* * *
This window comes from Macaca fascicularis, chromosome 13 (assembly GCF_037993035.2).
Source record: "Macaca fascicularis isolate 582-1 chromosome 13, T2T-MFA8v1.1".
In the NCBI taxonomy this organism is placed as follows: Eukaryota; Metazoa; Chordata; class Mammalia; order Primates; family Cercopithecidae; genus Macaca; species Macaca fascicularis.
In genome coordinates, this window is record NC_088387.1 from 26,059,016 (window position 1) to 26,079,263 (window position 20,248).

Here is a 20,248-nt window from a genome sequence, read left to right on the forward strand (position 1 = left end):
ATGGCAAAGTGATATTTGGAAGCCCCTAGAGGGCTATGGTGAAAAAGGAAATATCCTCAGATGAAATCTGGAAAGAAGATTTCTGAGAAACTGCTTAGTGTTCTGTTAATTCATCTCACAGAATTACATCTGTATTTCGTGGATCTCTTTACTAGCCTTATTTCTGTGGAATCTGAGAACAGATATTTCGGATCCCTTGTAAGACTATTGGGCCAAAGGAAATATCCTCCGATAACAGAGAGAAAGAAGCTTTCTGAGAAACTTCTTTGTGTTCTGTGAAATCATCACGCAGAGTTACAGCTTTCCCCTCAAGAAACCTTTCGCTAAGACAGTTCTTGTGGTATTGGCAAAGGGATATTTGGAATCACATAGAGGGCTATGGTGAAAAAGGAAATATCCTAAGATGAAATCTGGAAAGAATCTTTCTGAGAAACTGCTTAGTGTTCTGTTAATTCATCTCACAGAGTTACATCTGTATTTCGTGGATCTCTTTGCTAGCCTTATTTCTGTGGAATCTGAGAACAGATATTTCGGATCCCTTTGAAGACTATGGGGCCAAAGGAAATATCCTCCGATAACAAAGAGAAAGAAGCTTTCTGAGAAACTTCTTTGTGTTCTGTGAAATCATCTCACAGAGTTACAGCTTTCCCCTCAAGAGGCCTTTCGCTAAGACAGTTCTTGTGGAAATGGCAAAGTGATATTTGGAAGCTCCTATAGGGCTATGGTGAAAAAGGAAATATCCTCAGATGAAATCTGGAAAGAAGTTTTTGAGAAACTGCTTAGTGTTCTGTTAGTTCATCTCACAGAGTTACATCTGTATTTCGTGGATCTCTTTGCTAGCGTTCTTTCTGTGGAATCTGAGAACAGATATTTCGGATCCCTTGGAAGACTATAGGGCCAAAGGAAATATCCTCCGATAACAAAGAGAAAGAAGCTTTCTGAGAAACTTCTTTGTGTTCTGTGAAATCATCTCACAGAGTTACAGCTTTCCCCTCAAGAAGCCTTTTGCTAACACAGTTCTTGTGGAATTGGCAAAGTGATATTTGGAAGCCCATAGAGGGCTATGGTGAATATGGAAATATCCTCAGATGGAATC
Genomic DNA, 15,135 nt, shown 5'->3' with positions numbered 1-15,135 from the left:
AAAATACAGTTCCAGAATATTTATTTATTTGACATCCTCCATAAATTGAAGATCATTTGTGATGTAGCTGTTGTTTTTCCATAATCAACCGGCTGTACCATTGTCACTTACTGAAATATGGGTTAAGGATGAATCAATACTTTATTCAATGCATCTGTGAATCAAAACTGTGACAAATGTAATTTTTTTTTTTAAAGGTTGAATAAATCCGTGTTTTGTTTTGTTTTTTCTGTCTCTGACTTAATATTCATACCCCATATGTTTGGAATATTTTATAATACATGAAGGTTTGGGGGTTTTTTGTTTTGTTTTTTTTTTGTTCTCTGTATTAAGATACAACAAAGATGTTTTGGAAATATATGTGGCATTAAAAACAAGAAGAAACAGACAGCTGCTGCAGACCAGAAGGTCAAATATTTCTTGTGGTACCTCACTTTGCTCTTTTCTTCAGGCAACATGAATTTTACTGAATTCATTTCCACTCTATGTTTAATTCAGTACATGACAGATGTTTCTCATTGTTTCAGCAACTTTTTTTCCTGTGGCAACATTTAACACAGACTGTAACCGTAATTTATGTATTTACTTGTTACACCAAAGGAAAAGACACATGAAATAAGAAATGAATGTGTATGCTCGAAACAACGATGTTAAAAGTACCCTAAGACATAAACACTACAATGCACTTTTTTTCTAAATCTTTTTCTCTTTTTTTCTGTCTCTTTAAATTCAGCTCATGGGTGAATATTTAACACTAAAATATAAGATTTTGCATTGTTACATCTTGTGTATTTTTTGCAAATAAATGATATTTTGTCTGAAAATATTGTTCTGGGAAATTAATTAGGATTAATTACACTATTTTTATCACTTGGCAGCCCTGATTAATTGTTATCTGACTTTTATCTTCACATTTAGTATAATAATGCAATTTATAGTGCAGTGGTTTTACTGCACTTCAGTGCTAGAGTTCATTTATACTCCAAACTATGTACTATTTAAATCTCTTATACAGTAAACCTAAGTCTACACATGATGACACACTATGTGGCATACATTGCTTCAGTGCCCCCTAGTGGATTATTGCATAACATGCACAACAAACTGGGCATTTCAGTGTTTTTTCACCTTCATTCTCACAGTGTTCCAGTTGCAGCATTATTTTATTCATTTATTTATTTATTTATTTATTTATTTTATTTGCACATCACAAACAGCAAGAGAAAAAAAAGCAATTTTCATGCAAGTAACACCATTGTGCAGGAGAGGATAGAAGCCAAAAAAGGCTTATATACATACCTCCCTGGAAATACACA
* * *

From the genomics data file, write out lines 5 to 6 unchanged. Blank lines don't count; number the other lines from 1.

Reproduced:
Here is a 20,248-nt window from a genome sequence, read left to right on the forward strand (position 1 = left end):
ATGGCAAAGTGATATTTGGAAGCCCCTAGAGGGCTATGGTGAAAAAGGAAATATCCTCAGATGAAATCTGGAAAGAAGATTTCTGAGAAACTGCTTAGTGTTCTGTTAATTCATCTCACAGAATTACATCTGTATTTCGTGGATCTCTTTACTAGCCTTATTTCTGTGGAATCTGAGAACAGATATTTCGGATCCCTTGTAAGACTATTGGGCCAAAGGAAATATCCTCCGATAACAGAGAGAAAGAAGCTTTCTGAGAAACTTCTTTGTGTTCTGTGAAATCATCACGCAGAGTTACAGCTTTCCCCTCAAGAAACCTTTCGCTAAGACAGTTCTTGTGGTATTGGCAAAGGGATATTTGGAATCACATAGAGGGCTATGGTGAAAAAGGAAATATCCTAAGATGAAATCTGGAAAGAATCTTTCTGAGAAACTGCTTAGTGTTCTGTTAATTCATCTCACAGAGTTACATCTGTATTTCGTGGATCTCTTTGCTAGCCTTATTTCTGTGGAATCTGAGAACAGATATTTCGGATCCCTTTGAAGACTATGGGGCCAAAGGAAATATCCTCCGATAACAAAGAGAAAGAAGCTTTCTGAGAAACTTCTTTGTGTTCTGTGAAATCATCTCACAGAGTTACAGCTTTCCCCTCAAGAGGCCTTTCGCTAAGACAGTTCTTGTGGAAATGGCAAAGTGATATTTGGAAGCTCCTATAGGGCTATGGTGAAAAAGGAAATATCCTCAGATGAAATCTGGAAAGAAGTTTTTGAGAAACTGCTTAGTGTTCTGTTAGTTCATCTCACAGAGTTACATCTGTATTTCGTGGATCTCTTTGCTAGCGTTCTTTCTGTGGAATCTGAGAACAGATATTTCGGATCCCTTGGAAGACTATAGGGCCAAAGGAAATATCCTCCGATAACAAAGAGAAAGAAGCTTTCTGAGAAACTTCTTTGTGTTCTGTGAAATCATCTCACAGAGTTACAGCTTTCCCCTCAAGAAGCCTTTTGCTAACACAGTTCTTGTGGAATTGGCAAAGTGATATTTGGAAGCCCATAGAGGGCTATGGTGAATATGGAAATATCCTCAGATGGAATC